It had been a great extended holiday period. 3 weeks in the warm, sunny south – some of it with family which made it even better. The trip home was filled with mixed emotions. Part of me wanted to keep traveling but part of me was anxious to get home. The closer we got to home the more being home became the predominant emotion. So I was glad to pull in the driveway, open the door, and turn off the security alarm. Then I did what I always do first – I headed downstairs to turn the water back on. But this time it was different; this time it was not routine; this time the carpet squished under me feet; this time I heard water running; this time we had a problem.
Long story short – we have a back-up sump pump that is water fed. If the power goes off and the main pump cannot work, the water fed pump kicks in. The pipeline that feeds this pump is the only waterline we leave on when we go away. It’s really a great plan and system. Except this time the gasket connecting the water line and the pump piping sprang a leak – and water was spraying everywhere; and had been for many days. Yep – we had a problem.
But enough about the problem. The whole point of this narrative is that the squishy carpet taught me a lesson. I was amazed at the high saturation level of the carpet – at how much water it soaked up. If it hadn’t soaked up so much water the damage would have been even worse. As I contemplated the saturation level of the carpet, I thought of Scripture verses that talk about saturating our minds and hearts with the Word of God.
Moses told the Israelites (Dt. 11:18) “Fix these words of mine in your hearts and minds; tie them as symbols on your hands and bind them on your foreheads.” Through Jeremiah God promised (Jer. 31:33 NLT) ““But this is the new covenant I will make with the people of Israel after those days,” says the Lord. “I will put my instructions deep within them, and I will write them on their hearts. I will be their God, and they will be my people.”” As Paul wrote the Colossians (Col. 3:15), “Let the word of Christ dwell in you richly…” Like our carpet soaking up the water we are to soak up – saturate ourselves with – the Word of God.
A while ago I felt a cold coming on – my throat was scratchy and dry, my nose was plugging up. I inundated my body with Echinacea, Vitamin C, and a cold med. I saturated, permeated my body. I wanted to fend off infection. Remember Jesus’ time of temptation in the wilderness? Each time Satan assaulted Him Jesus saturation of the Word empowered Him. Here are Jesus’ responses. “It is written: “Man shall not live on bread alone, but on every word that comes from the mouth of God” … It is also written: “Do not put the Lord your God to the test … Away from me, Satan!” For it is written: “Worship the Lord your God, and serve him only.” (Matthew 4:4, 7, 10–11) He was not infected by Satan’s wiles. For Jesus, being squishy with the Word was not all bad.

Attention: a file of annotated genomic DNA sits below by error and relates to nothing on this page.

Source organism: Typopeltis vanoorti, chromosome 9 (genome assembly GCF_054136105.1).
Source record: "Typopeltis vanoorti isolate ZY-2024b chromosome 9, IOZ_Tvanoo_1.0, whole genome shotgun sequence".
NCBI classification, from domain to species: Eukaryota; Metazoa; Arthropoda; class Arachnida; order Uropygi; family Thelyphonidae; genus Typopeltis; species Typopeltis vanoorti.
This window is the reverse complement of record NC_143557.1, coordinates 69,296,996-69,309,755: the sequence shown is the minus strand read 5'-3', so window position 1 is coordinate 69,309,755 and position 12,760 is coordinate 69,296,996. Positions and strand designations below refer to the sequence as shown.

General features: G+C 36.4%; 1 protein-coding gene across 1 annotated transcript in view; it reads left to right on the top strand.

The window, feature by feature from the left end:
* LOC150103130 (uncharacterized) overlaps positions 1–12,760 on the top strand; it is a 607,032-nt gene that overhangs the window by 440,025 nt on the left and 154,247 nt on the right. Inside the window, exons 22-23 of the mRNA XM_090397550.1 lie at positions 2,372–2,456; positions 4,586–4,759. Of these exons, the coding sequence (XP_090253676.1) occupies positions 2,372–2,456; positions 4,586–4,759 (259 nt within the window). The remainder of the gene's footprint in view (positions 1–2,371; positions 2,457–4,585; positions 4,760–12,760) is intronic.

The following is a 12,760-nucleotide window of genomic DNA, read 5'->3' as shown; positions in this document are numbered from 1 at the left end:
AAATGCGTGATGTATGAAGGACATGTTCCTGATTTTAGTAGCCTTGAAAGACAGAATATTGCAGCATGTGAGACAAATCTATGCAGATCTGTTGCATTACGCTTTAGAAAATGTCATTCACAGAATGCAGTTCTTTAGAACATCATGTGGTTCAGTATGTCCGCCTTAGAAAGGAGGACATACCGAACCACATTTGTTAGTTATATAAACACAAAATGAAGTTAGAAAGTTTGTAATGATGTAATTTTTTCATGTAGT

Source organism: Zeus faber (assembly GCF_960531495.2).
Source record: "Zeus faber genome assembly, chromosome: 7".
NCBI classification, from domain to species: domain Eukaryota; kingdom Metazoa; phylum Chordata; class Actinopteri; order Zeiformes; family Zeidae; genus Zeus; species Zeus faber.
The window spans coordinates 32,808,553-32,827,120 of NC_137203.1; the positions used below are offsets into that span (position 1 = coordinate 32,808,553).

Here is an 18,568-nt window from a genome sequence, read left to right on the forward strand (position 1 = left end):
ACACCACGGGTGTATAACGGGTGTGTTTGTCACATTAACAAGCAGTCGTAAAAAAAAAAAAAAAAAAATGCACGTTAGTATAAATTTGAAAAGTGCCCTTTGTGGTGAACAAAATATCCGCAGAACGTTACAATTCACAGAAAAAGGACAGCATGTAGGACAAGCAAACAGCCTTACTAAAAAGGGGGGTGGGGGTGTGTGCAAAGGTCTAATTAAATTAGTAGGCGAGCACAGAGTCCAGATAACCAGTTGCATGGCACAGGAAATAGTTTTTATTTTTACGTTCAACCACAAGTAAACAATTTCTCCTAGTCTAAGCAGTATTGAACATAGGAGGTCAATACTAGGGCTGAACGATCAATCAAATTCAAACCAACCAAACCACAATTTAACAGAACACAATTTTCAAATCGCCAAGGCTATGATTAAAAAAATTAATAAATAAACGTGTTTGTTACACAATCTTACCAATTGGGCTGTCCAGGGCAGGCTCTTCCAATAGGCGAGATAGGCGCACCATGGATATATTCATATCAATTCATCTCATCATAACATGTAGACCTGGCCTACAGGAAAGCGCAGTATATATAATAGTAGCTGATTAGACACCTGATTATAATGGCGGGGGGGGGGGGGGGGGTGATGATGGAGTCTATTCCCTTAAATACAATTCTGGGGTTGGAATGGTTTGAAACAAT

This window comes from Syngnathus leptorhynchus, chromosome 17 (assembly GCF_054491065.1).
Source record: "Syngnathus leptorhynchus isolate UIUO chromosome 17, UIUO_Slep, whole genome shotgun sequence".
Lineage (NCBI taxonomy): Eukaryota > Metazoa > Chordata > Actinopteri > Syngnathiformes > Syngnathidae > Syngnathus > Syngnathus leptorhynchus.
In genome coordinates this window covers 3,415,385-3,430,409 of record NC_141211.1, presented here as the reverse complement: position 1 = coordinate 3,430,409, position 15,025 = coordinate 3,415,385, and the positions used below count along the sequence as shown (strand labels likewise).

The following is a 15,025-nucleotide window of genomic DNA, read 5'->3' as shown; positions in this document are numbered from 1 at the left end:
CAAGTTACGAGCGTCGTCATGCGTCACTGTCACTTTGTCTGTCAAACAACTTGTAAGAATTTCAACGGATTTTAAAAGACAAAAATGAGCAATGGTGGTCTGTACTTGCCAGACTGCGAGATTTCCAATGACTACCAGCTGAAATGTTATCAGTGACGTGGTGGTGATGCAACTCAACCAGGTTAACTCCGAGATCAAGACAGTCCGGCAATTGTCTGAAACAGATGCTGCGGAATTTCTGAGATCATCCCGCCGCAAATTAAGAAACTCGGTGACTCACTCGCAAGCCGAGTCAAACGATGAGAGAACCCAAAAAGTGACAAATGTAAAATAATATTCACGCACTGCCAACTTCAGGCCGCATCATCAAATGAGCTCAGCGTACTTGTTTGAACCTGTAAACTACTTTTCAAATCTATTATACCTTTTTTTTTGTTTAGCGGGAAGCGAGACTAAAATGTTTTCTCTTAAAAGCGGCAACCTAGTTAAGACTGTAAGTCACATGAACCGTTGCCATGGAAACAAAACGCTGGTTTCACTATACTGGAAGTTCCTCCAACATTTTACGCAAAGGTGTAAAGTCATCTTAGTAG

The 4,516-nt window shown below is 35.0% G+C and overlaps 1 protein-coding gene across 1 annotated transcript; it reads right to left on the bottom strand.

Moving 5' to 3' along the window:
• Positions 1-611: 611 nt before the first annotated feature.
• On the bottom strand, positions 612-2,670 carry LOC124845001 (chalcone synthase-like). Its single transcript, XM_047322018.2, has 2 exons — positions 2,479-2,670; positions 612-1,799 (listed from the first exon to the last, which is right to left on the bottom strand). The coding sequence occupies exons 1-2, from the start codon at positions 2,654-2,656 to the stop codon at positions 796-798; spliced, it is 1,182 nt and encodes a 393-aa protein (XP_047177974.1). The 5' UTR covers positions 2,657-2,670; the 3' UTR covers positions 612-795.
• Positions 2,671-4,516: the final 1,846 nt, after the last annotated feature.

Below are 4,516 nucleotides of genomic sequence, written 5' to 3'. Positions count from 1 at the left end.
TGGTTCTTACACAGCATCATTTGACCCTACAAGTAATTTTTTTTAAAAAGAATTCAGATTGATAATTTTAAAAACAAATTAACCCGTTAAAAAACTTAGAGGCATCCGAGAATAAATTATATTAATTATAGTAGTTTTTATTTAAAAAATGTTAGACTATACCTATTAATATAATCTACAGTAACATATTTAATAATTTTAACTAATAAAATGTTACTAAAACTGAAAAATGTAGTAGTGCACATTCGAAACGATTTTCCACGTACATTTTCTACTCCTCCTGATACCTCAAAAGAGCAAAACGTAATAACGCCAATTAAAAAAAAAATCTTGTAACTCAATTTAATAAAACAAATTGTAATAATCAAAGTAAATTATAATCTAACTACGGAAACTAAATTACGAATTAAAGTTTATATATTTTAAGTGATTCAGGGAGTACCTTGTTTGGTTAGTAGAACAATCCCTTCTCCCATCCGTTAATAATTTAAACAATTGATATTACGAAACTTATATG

Paul also knew the power of mind saturation. He said it helped us to know the will of God (Rom. 12:2): “Do not conform to the pattern of this world, but be transformed by the renewing of your mind. Then you will be able to test and approve what God’s will is—his good, pleasing and perfect will.” What’s in our minds discerns what to do. Being squishy is not all bad.
That’s why a good quarterback spends hours studying the playbook and watching game films. He saturates his mind. He knows that when he is in a game and looks over the defense he needs to know his options, needs to know what is the right play and reaction. During a game there is no time to do more research; he must have enough information stored in his mind that his reactions will enable him to make the right calls and plays.
John Piper put it beautifully: “I spend this much time on Bible memory because I believe in the power of the indwelling Word of God to solve a thousand problems before they happen, and to heal a thousand wounds after they happen, and to kill a thousand sins in the moment of temptation, and to sweeten a thousand days with the ‘drippings of the honeycomb.’”(1) Saturate yourself, get squishy with the Word. Let it permeate your entire being.
So while it’s been no fun cleaning up the mess in our basement I must admit the squishy carpet had a value the insurance company could never match. It taught me to keep saturating my mind and heart with the Word of God, because being squishy is not all bad. In fact, it can be a good thing. Let’s all get squishy!
(1) When I Don’t Desire God, 123